Archives For Economics

Dan Price, CEO of Gravity Payments, made waves when he announced back in April that his company would pay their employees a minimum of $70,000 per year phased in over two years.

The press was giddy. The DailyKos was happy.

Dan’s smiling face was all over the place (a PR stunt?)

Fast forward just a couple of months…

Gravity Payments is having troubles. Severe troubles. Some clients, fearing price increases, decided to leave. And then there was Gravity’s own employees…

…some of the most valuable employees at Gravity Payments have started to leave the company. The Times reported that two employees have left directly because of the policy. One told the paper she was initially excited about the new policy, but as she thought about the details she began to get dismayed. “He gave raises to people who have the least skills and are the least equipped to do the job, and the ones who were taking on the most didn’t get much of a bump.”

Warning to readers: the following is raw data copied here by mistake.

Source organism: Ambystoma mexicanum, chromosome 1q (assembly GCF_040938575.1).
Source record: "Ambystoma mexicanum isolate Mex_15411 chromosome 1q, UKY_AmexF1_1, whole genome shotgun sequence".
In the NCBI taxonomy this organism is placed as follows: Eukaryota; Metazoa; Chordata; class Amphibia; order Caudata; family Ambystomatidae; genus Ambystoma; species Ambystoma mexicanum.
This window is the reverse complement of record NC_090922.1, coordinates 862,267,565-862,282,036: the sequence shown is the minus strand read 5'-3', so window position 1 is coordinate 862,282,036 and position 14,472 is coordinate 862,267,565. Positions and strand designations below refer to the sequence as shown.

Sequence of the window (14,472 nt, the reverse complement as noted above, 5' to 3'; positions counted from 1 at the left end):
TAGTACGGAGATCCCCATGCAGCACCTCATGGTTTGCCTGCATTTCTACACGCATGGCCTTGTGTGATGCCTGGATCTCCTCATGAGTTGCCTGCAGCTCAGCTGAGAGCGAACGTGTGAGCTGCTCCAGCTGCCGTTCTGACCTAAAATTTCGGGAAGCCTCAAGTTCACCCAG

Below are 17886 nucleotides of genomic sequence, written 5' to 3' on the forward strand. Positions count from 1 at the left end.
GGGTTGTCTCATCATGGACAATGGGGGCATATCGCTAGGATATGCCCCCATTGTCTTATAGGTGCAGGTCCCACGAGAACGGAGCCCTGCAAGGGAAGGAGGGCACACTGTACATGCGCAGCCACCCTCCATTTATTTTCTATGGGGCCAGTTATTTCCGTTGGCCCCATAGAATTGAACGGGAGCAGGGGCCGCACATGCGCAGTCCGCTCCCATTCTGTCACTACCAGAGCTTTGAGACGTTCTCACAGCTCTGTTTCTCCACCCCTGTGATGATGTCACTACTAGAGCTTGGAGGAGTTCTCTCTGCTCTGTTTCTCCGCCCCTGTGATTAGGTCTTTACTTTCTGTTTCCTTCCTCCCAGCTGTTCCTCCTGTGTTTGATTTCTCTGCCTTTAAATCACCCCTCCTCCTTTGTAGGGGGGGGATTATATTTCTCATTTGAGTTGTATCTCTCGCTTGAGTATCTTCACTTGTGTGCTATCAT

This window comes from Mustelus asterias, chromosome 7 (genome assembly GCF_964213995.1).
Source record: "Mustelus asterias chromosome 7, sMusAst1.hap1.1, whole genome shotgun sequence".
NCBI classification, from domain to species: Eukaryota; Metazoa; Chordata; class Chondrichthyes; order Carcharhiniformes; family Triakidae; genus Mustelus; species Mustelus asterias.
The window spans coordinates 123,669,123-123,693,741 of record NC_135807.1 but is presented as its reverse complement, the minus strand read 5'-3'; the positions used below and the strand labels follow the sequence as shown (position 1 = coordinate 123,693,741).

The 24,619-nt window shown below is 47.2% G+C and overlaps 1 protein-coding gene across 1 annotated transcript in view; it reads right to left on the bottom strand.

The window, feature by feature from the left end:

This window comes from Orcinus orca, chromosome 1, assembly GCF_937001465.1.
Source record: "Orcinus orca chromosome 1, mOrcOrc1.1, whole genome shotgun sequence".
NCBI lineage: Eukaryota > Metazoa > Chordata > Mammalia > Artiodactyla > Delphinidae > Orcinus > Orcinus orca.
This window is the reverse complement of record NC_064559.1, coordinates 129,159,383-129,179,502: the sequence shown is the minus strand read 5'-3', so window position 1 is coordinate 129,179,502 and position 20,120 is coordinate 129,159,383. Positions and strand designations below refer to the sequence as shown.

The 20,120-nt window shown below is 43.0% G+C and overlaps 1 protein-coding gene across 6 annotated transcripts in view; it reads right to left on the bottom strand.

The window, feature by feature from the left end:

She said she presented the issue to Price along with an alternative way to raise salaries, but was met with an accusation of selfishness. So she decided to quit. Another employee, on the lower-end of the former pay range, also decided to quit after thinking through the policy. “Now the people who were just clocking in and out were making the same as me,” he told the Times. “It shackles high performers to less motivated team members.” (Source)

Bottom line: people want to be rewarded for their efforts. They want to be appreciated.

Now, some might think I’m just a tad too happy to see this company experience failure. I’m not. BUT…I am happy to see that dumb (or shortsighted) decisions have bad consequences. Had Mr. Price only thought through his decision, he might have saved himself and his company a lot of pain. I would suggest Mr. Price invest in a copy of Thomas Sowell’s Basic Economics*, which does a nice job explaining how the real world works.

Ironically, the DailyKos hasn’t followed up on the story since their original post back in April. I know, I know…it doesn’t fit their narrative.

*Affiliate Link

NOTE: Though I am referencing an article on a conservative website, this is NOT a political post. It’s an ECONOMICS post.

I read this article this morning. In case you’re not familiar, Dan Price, CEO of Gravity Payments announced recently that he was going to set his company’s minimum wage at $70,000 per year. A noble goal, according to some. The media went nuts. Everyone was singing this guy’s praises.

Well, it turns out it wasn’t such a great idea.

Actions meet (unintended) consequences: